Lego cars zip down ramps, giant bubbles bobble in the air, and lightning strikes inside a glass orb. At World of Wonders, these are just a few of the more than 50 hands-on experiments designed to excite the imagination and nurture a love of science.
The World of Wonders opened in March of 2009. There, kids and adults learn how light, sound, motion, and sight work at manipulative exhibits such as the shake table, which shows how buildings can withstand earthquakes. By placing one hand on a copper plate and the other on an aluminum plate, visitors learn how their bodies are conduits for electrons while observing their electric current on a meter. It's permanent features like these, as well as rotating events, that inspire the minds of future engineers, astronauts, and mad scientists whose Frankenstein-like creations are actually just misunderstood by society.
Staff Size: 2?10 people
Parking: Free street parking
Most popular offering: Free and paid experiences
Pro Tip: Admission is immediate credit toward most purchases
Good for Kids: Yes
Walk-ins Welcome: Yes
What sets your business apart from your competition?
We are the largest reptile attraction in Northern California.
Is there anything else you want to add that we didn't cover?
We offer birthday parties, guided tours and field trips as well.
What is the best reaction you?ve ever gotten from a customer?
Many people leave saying that their visit was better than going to the zoo.
What?s your favorite part about your job?
Working with the animals and being able to improve the lives of our customers' animals through proper education.
The Haggin Museum’s redbrick pediment has cast its shadow on the grassy expanses of Victory Park since 1931. Though not much has changed in its outward appearance, the museum’s collection of fine artworks and historical artifacts has continued to evolve. Recent decades have brought new landscapes, portraits, and commercial artworks to the art wing, where one can view American painter Albert Bierstadt's stunning Yosemite landscapes alongside the iconic images of J. C. Leyendecker, Norman Rockwell’s predecessor at the Saturday Evening Post. The history galleries cast a spotlight on how Stockton has shifted and grown over the past 150 years. The finely curated exhibits craft a seamless narrative that begins with the pre-pioneer lifestyle of an average Native American family.
A whirlpool drags boats into the watery abyss. Racecars vie for supremacy on a track. Inexorable gears grind in a vast and purposeless machine. These are not the dreams of a dozing Rube Goldberg, but the interactive exhibits at the Sacramento Children's Museum. Next to the fluid-dynamics room, where child Poseidons subject boats to their tidal whims, a solar-powered raceway and an interactive gear assembly teach important lessons about the forces that keep the natural world moving when it would much rather be eating Almond Joys. These entertaining, hands-on experiences with scientific fundamentals are bolstered by the museum's calendar of events. Regular showcases such as story time, cultural-history lessons, and exercise classes intersperse children's-museum interaction with traditional word-of-mouth learning sessions.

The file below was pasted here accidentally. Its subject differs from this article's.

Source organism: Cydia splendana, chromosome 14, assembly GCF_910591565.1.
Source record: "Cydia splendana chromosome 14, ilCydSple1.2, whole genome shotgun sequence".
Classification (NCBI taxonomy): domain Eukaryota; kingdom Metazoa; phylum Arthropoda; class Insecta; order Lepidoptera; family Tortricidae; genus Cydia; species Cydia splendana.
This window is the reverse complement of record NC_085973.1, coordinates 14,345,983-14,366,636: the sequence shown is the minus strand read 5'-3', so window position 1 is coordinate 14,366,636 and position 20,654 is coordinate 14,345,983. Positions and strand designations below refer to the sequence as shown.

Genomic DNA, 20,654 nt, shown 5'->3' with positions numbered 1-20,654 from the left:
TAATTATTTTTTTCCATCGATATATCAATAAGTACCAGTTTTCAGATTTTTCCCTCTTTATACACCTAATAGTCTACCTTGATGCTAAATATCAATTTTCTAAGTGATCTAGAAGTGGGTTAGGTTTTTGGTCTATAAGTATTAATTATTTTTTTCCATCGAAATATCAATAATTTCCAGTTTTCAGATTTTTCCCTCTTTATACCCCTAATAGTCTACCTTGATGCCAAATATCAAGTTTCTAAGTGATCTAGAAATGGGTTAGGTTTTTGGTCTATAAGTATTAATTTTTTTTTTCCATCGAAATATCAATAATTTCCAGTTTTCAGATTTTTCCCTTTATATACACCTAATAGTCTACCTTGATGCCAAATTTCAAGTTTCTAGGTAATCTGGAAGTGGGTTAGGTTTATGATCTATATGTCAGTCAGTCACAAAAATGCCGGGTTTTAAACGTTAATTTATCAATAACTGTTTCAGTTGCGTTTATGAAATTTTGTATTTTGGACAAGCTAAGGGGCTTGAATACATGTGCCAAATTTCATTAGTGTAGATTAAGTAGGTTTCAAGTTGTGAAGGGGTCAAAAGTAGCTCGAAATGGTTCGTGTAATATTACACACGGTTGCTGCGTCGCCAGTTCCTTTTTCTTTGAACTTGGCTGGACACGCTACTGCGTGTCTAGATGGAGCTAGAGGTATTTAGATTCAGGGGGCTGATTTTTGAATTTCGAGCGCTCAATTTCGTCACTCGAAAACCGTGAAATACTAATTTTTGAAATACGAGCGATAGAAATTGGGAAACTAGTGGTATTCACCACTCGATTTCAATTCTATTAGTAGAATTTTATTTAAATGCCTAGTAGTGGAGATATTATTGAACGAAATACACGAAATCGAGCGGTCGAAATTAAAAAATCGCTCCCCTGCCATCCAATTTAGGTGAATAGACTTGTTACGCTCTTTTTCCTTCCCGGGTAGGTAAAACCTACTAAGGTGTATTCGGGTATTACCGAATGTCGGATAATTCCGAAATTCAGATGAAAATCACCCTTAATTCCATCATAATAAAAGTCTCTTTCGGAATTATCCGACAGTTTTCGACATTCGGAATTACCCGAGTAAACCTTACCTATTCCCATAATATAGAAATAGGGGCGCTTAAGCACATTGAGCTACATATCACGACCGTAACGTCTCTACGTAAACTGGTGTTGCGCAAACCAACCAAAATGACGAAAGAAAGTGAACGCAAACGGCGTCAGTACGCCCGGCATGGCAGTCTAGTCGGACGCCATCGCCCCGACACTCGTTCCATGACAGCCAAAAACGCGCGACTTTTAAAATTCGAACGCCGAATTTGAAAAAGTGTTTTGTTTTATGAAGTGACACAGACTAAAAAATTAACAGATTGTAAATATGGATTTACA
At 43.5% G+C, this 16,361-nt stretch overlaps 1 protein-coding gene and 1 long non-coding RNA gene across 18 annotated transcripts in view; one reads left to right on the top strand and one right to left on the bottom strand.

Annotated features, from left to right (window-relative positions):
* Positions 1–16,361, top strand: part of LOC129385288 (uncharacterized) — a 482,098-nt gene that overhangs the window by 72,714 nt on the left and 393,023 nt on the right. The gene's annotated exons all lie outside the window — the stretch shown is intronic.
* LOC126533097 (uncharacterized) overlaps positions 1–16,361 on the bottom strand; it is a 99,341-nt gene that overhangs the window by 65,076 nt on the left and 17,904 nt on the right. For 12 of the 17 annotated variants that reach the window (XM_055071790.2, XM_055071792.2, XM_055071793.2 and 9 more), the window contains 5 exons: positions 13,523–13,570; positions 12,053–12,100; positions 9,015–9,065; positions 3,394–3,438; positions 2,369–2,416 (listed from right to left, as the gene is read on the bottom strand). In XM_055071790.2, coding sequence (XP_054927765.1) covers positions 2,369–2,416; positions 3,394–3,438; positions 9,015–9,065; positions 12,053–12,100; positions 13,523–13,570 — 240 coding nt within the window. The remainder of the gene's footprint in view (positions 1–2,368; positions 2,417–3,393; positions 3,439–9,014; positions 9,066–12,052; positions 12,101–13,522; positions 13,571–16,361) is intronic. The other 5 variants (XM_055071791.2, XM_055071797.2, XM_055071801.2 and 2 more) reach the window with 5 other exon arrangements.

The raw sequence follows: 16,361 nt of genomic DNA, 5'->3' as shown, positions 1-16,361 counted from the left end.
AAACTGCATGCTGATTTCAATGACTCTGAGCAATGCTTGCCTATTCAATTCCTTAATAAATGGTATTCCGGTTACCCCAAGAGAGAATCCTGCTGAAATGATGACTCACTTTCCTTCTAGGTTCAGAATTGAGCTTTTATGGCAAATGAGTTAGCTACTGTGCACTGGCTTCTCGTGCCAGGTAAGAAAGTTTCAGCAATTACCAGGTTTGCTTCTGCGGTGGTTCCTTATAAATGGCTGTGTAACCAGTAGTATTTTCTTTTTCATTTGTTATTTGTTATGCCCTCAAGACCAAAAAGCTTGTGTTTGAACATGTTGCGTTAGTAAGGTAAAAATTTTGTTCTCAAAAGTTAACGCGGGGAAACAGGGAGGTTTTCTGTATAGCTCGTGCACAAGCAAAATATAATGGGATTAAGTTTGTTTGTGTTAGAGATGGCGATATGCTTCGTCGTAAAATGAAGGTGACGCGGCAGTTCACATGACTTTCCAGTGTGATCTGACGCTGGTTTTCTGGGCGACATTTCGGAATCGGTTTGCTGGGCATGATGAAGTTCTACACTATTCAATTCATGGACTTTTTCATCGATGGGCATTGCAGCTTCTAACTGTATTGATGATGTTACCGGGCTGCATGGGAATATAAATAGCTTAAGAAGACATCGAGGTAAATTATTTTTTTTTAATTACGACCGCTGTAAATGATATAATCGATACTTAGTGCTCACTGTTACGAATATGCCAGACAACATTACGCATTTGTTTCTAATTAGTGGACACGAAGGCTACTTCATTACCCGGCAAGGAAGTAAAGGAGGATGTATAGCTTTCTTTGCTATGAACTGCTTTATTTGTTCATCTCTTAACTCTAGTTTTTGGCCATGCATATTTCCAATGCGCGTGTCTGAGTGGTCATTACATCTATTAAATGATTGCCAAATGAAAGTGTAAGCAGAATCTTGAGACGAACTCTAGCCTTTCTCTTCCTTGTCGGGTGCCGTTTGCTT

Each April, a tear in the space-time continuum opens up along the Sacramento River. Through it rolls a first-class locomotive right out of the 1940s and 50s. For 45 minutes, passengers in the train's coach and luxury first class car soak in the sights of California's fruit-growing deltas as the vintage diesel engine carries them into another time.
The California State Railroad Museum conducts these scenic, historic train rides. The excursions play a crucial role in the museum's mission to chronicle California's railroad history from the early days of the Gold Rush to modern agricultural transports and the proposed railroad to Mars. Spanning centuries, 21 restored locomotives and train cars blanket the museum's 225,000 square feet of exhibit space. A Pullman-style sleeping car and a dining car filled with fine china both sit on display, while the museum's Sierra Scene places a vintage steam locomotive next to a breathtaking mural of snow-dusted mountains. The popular Small Wonders: The Magic of Toy Trains exhibit currently commands the second floor, and with hundreds of examples of early electric toy trains and accessories such as stations, signals, tunnels, and bridges, it should delight even the most discerning miniature conductor.
Behind the Victorian columns of Crocker Art Museum?s 126-year-old gallery building, ornate chambers house works that span six continents and several centuries. Established in 1885, it remains the first art museum in the Western United States, boasting collections that pay homage to the region?s cultural lineage with a robust Californian collection.
The museum updated its look and tripled both its exhibit space and running time for games of hide-and-seek in 2010 with the addition of the Teel Family Pavilion, a 125,000-square-foot building that boasts geometric designs and sunlit rooms. The expanded gallery furthers the museum?s mission to function as a community hub by hosting Art Mix, social events that feature live music, djs and a cash bar on the 2nd Thursday of every month. Studio-art classes keep adults informed, and children?s programs inspire young artists to commit their creativity to canvas, rather than living-room walls or ephemeral Mr. Potato Heads.